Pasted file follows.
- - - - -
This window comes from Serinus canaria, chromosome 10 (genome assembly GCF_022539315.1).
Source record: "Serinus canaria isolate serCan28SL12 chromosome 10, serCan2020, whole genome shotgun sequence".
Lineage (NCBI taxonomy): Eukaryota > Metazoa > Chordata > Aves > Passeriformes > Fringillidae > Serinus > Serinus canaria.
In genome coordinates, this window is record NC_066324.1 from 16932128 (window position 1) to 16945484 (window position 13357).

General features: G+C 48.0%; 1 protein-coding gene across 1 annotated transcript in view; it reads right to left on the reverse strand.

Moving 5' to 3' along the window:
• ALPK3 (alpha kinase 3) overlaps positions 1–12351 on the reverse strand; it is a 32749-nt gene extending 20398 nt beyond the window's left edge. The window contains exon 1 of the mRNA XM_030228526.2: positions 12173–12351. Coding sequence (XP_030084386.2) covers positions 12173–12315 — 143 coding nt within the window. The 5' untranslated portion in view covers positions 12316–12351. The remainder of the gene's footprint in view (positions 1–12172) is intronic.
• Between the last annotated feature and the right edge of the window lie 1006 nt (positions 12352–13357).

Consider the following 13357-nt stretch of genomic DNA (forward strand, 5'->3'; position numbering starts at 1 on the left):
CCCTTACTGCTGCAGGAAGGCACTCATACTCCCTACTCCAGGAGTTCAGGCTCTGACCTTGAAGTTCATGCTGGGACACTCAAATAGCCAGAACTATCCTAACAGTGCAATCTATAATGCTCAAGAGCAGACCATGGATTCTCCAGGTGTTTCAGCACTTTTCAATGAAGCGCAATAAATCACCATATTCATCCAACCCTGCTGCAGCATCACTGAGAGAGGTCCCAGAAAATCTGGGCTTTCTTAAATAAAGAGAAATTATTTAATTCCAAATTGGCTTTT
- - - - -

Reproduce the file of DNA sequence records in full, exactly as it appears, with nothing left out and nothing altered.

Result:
This window comes from Serinus canaria, chromosome 10 (genome assembly GCF_022539315.1).
Source record: "Serinus canaria isolate serCan28SL12 chromosome 10, serCan2020, whole genome shotgun sequence".
Lineage (NCBI taxonomy): Eukaryota > Metazoa > Chordata > Aves > Passeriformes > Fringillidae > Serinus > Serinus canaria.
In genome coordinates, this window is record NC_066324.1 from 16932128 (window position 1) to 16945484 (window position 13357).

General features: G+C 48.0%; 1 protein-coding gene across 1 annotated transcript in view; it reads right to left on the reverse strand.

Moving 5' to 3' along the window:
• ALPK3 (alpha kinase 3) overlaps positions 1–12351 on the reverse strand; it is a 32749-nt gene extending 20398 nt beyond the window's left edge. The window contains exon 1 of the mRNA XM_030228526.2: positions 12173–12351. Coding sequence (XP_030084386.2) covers positions 12173–12315 — 143 coding nt within the window. The 5' untranslated portion in view covers positions 12316–12351. The remainder of the gene's footprint in view (positions 1–12172) is intronic.
• Between the last annotated feature and the right edge of the window lie 1006 nt (positions 12352–13357).

Consider the following 13357-nt stretch of genomic DNA (forward strand, 5'->3'; position numbering starts at 1 on the left):
CCCTTACTGCTGCAGGAAGGCACTCATACTCCCTACTCCAGGAGTTCAGGCTCTGACCTTGAAGTTCATGCTGGGACACTCAAATAGCCAGAACTATCCTAACAGTGCAATCTATAATGCTCAAGAGCAGACCATGGATTCTCCAGGTGTTTCAGCACTTTTCAATGAAGCGCAATAAATCACCATATTCATCCAACCCTGCTGCAGCATCACTGAGAGAGGTCCCAGAAAATCTGGGCTTTCTTAAATAAAGAGAAATTATTTAATTCCAAATTGGCTTTT